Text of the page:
April 8, 2008
12:00 a.m. Eastern Time
Dutch And German Health Ministers Talk With Leading U.S. Analysts In Health Affairs Web Exclusive Interviews
Health Systems In The Netherlands And Germany, Which Achieve Universal Coverage Through Regulated Competition Among Nongovernmental Insurers, Have Been Cited As Models For U.S. Reform
Bethesda, MD -- As the United States debates health reform, the Dutch and German health systems have been increasingly put forward as potential models. These nations have achieved universal coverage through competition among nongovernmental insurers within a governing regulatory framework, along with government subsidies for those with low incomes.
In interviews conducted in November and published today on the Health Affairs Web site, the health ministers from the Netherlands and Germany discuss their systems with three of the most respected U.S. health policy analysts. Dutch minister of public health, well-being, and sport Ab Klink talks with Alain Enthoven, the Marriner S. Eccles Professor of Public and Private Management Emeritus at the Stanford University Graduate School of Business. http://content.healthaffairs.org/cgi/content/abstract/hlthaff.27.3.w196 German minister of health Ulla Schmidt speaks with Tsung-Mei Cheng, the host and executive editor of the International Forum at Princeton’s International Center, and Uwe Reinhardt, the James Madison Professor of Political Economy at Princeton’s Woodrow Wilson School of Public and International Affairs. http://content.healthaffairs.org/cgi/content/abstract/hlthaff.27.3.w204
Both Klink and Schmidt highlight efforts their countries are making to increase competition in their health systems. For example, Klink tells Enthoven: “Competition now is especially at the level of the insurance companies. Still, many of the prices for care are fixed by the Dutch government. What we are trying to do in the coming years is to free prices, on the one hand, and to make insurance polices transparent, so that these two issues form pillars of the competition that we want to achieve.”
Schmidt describes several changes to the German system over the past decade, including a 2007 reform designed to increase competition among the nation’s “sickness funds,” or insurers. Under the 2007 law, sickness funds will pass premiums from employers and individuals to a central national fund, which will then pay “each sickness fund a uniform capitation rate for the people who have chosen that particular fund. That capitation rate, however, is risk-adjusted for age, gender, and some eighty distinct chronic conditions of the insured … Each sickness fund will then have to make do with the total budget it gets through the risk-adjusted capitation payments from the central fund.”
Other interview highlights:
Ab Klink on the why the Netherlands has 98 percent compliance with its “individual mandate” requiring people to purchase health coverage: “The biggest part is cultural. When policies are enforced in Holland, people usually do what is mandatory, and they are aware of the fact that they have to insure themselves. But still, we have about 250,000 people out of 16.5 million who don’t.”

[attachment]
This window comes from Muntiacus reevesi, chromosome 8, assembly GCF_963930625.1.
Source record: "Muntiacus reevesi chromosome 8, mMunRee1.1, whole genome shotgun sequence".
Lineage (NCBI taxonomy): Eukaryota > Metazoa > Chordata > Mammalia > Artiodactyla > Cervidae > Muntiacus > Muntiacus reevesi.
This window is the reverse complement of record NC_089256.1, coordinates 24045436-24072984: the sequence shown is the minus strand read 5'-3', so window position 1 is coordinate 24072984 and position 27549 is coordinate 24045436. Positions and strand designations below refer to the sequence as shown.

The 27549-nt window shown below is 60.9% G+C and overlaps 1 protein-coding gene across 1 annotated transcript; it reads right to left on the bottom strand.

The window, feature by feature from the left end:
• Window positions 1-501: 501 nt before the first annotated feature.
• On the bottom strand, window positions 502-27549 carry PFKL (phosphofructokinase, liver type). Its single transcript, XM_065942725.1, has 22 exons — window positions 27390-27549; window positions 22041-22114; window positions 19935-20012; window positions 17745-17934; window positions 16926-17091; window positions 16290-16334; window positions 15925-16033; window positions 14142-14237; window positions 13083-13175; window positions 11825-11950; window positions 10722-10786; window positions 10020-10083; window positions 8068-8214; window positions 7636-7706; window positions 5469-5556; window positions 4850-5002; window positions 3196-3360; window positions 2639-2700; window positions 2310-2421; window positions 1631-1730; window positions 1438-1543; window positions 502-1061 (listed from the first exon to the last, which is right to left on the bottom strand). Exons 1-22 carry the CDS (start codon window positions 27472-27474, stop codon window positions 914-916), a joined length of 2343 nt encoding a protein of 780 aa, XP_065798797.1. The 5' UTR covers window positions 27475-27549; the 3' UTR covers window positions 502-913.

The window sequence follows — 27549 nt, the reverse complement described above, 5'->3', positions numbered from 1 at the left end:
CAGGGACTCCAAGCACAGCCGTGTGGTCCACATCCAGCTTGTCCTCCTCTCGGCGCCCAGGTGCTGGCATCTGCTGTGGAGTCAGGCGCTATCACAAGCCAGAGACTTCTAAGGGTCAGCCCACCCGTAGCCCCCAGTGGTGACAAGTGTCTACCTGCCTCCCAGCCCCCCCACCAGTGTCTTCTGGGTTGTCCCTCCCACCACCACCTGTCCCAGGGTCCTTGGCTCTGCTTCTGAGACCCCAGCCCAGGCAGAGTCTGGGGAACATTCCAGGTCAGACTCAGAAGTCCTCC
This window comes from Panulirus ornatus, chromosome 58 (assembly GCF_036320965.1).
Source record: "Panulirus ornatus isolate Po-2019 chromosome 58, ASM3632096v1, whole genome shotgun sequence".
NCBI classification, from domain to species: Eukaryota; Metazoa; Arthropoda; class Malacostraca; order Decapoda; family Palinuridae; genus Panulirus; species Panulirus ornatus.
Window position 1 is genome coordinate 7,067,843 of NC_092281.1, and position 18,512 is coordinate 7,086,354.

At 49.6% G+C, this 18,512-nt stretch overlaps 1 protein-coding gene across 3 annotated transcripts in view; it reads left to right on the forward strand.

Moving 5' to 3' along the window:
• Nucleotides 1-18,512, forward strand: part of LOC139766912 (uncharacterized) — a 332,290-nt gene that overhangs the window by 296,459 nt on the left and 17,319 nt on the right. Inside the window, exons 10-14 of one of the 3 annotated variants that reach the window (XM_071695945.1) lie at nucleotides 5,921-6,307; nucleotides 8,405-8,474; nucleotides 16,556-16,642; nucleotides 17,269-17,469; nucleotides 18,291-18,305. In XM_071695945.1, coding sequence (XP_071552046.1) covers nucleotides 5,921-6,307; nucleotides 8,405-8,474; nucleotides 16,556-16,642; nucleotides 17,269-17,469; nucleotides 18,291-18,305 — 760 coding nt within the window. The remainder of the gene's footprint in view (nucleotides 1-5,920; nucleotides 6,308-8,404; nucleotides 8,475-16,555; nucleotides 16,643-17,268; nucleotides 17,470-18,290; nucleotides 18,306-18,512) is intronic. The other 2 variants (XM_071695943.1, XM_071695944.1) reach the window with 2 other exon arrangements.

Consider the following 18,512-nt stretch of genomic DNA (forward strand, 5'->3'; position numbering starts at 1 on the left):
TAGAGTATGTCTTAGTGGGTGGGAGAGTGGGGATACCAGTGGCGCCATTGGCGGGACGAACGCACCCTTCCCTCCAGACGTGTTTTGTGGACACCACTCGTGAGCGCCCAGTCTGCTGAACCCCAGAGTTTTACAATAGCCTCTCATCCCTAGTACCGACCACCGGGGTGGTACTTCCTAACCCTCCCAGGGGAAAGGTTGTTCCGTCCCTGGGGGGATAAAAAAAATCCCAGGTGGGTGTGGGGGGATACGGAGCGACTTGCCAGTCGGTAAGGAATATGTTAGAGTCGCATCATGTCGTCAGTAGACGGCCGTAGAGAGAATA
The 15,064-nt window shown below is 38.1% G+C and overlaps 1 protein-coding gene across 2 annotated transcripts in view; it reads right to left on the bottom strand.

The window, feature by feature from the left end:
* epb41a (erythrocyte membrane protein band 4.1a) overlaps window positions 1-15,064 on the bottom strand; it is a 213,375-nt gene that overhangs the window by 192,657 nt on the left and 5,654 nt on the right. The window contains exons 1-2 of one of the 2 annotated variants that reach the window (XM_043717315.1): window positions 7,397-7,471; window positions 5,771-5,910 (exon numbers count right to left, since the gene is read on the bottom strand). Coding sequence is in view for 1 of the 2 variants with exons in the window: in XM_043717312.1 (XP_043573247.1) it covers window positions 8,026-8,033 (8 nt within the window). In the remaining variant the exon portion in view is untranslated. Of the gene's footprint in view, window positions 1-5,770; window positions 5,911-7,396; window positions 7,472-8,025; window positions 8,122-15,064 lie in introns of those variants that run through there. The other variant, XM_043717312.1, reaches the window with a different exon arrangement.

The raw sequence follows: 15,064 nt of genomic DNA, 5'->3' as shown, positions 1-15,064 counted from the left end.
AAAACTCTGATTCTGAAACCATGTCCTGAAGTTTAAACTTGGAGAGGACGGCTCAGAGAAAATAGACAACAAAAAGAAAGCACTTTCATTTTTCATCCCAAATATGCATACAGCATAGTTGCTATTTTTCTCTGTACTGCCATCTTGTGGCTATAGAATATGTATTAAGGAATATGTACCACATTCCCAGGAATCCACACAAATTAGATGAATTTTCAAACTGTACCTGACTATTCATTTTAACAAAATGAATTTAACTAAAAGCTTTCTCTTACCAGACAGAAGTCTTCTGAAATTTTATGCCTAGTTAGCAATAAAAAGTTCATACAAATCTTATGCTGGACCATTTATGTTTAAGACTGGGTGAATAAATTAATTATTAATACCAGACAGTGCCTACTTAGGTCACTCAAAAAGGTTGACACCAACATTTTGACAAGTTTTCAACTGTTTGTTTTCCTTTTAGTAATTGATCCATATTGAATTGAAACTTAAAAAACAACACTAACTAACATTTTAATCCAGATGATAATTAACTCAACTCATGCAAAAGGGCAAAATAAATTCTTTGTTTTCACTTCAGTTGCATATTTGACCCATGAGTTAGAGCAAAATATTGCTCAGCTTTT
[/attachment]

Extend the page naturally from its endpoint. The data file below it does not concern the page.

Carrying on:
Ab Klink on the role of risk adjustment -- or risk “equalization” in the Dutch terminology -- plays in Holland’s health care system. “Risk equalization is a cornerstone of our health care system. The insurance companies are competing also for those who have chronic diseases because they know that although such patients cost more, insurers get an equalization payment from the Risk Equalization Fund.”
Ulla Schmidt on Germany’s consensus approach to technology assessment through its Joint Federal Committee. “No political committee can decide whether a new medical procedure should become part of our universal coverage or not. We feel that this should be left to the experts, who, in our case, are hospitals, physicians, dentists, and sickness funds. The Joint Federal Committee also has patient representatives as well, so that patients can be heard, too … It is our experience that the decisions rendered by the JFC are widely accepted, including by patients.”
Ulla Schmidt on how Germany can provide comprehensive, universal coverage while spending less per capita than the United States: “First, because we do not have any uninsured in Germany, we do not have to rely as heavily as you do in the U.S. on expensive emergency room care. Second, related to universal insurance coverage, is that Germans get timelier interventions, which often avoids more expensive postponed tertiary care. Finally, our insurance system is structured so that we can bargain and act collectively, within an overall constraint set of general economic conditions.”
After the embargo lifts, Enthoven’s interview of Klink will be available online at
After the embargo lifts, Cheng and Reinhardt’s interview of Schmidt will be available online at
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